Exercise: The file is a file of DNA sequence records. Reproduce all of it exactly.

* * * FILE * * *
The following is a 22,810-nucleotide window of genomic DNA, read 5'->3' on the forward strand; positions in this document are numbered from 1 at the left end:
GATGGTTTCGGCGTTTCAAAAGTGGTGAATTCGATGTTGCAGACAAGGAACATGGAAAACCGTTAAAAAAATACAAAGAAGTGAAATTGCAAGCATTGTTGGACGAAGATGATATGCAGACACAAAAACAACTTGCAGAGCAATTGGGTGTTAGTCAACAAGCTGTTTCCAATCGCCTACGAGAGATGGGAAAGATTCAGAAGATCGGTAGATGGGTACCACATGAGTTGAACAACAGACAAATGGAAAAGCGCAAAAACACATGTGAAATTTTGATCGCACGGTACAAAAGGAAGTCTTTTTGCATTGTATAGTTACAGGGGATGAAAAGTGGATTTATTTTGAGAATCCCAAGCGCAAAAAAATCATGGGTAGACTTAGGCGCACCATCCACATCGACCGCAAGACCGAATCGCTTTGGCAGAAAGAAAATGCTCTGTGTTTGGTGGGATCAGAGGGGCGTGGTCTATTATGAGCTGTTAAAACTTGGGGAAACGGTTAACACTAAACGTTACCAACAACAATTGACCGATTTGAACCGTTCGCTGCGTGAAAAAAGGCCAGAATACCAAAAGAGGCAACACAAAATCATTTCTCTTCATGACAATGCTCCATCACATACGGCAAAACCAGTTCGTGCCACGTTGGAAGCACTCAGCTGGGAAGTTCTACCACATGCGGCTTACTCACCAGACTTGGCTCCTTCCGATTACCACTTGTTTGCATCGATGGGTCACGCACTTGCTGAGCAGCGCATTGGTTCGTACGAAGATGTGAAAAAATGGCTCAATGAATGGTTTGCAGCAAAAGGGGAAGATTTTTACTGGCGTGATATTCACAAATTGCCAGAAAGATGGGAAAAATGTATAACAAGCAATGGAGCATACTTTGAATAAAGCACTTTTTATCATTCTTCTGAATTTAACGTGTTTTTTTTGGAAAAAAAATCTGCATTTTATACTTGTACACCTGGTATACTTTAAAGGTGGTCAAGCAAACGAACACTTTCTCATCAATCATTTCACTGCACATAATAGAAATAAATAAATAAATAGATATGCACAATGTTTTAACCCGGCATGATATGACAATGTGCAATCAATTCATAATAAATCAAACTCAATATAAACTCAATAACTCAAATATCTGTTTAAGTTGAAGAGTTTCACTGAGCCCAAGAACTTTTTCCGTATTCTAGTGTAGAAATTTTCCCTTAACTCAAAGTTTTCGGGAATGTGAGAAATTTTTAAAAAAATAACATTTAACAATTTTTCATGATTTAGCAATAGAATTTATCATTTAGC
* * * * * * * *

The following is a 22,810-nucleotide window of genomic DNA, read 5'->3' on the forward strand; positions in this document are numbered from 1 at the left end:
GATGGTTTCGGCGTTTCAAAAGTGGTGAATTCGATGTTGCAGACAAGGAACATGGAAAACCGTTAAAAAAATACAAAGAAGTGAAATTGCAAGCATTGTTGGACGAAGATGATATGCAGACACAAAAACAACTTGCAGAGCAATTGGGTGTTAGTCAACAAGCTGTTTCCAATCGCCTACGAGAGATGGGAAAGATTCAGAAGATCGGTAGATGGGTACCACATGAGTTGAACAACAGACAAATGGAAAAGCGCAAAAACACATGTGAAATTTTGATCGCACGGTACAAAAGGAAGTCTTTTTGCATTGTATAGTTACAGGGGATGAAAAGTGGATTTATTTTGAGAATCCCAAGCGCAAAAAAATCATGGGTAGACTTAGGCGCACCATCCACATCGACCGCAAGACCGAATCGCTTTGGCAGAAAGAAAATGCTCTGTGTTTGGTGGGATCAGAGGGGCGTGGTCTATTATGAGCTGTTAAAACTTGGGGAAACGGTTAACACTAAACGTTACCAACAACAATTGACCGATTTGAACCGTTCGCTGCGTGAAAAAAGGCCAGAATACCAAAAGAGGCAACACAAAATCATTTCTCTTCATGACAATGCTCCATCACATACGGCAAAACCAGTTCGTGCCACGTTGGAAGCACTCAGCTGGGAAGTTCTACCACATGCGGCTTACTCACCAGACTTGGCTCCTTCCGATTACCACTTGTTTGCATCGATGGGTCACGCACTTGCTGAGCAGCGCATTGGTTCGTACGAAGATGTGAAAAAATGGCTCAATGAATGGTTTGCAGCAAAAGGGGAAGATTTTTACTGGCGTGATATTCACAAATTGCCAGAAAGATGGGAAAAATGTATAACAAGCAATGGAGCATACTTTGAATAAAGCACTTTTTATCATTCTTCTGAATTTAACGTGTTTTTTTTGGAAAAAAAATCTGCATTTTATACTTGTACACCTGGTATACTTTAAAGGTGGTCAAGCAAACGAACACTTTCTCATCAATCATTTCACTGCACATAATAGAAATAAATAAATAAATAGATATGCACAATGTTTTAACCCGGCATGATATGACAATGTGCAATCAATTCATAATAAATCAAACTCAATATAAACTCAATAACTCAAATATCTGTTTAAGTTGAAGAGTTTCACTGAGCCCAAGAACTTTTTCCGTATTCTAGTGTAGAAATTTTCCCTTAACTCAAAGTTTTCGGGAATGTGAGAAATTTTTAAAAAAATAACATTTAACAATTTTTCATGATTTAGCAATAGAATTTATCATTTAGC